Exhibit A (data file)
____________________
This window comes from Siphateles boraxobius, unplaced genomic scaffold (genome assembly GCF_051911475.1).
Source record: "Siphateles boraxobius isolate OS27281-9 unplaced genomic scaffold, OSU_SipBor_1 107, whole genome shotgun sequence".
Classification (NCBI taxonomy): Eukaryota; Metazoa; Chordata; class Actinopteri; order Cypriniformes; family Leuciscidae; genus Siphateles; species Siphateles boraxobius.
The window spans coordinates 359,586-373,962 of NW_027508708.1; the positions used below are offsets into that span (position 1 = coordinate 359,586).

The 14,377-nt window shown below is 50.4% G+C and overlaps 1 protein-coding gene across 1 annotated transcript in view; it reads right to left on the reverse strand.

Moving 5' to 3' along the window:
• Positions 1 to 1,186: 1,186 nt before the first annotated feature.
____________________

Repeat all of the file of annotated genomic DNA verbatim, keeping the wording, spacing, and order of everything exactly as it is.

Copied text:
This window comes from Siphateles boraxobius, unplaced genomic scaffold (genome assembly GCF_051911475.1).
Source record: "Siphateles boraxobius isolate OS27281-9 unplaced genomic scaffold, OSU_SipBor_1 107, whole genome shotgun sequence".
Classification (NCBI taxonomy): Eukaryota; Metazoa; Chordata; class Actinopteri; order Cypriniformes; family Leuciscidae; genus Siphateles; species Siphateles boraxobius.
The window spans coordinates 359,586-373,962 of NW_027508708.1; the positions used below are offsets into that span (position 1 = coordinate 359,586).

The 14,377-nt window shown below is 50.4% G+C and overlaps 1 protein-coding gene across 1 annotated transcript in view; it reads right to left on the reverse strand.

Moving 5' to 3' along the window:
• Positions 1 to 1,186: 1,186 nt before the first annotated feature.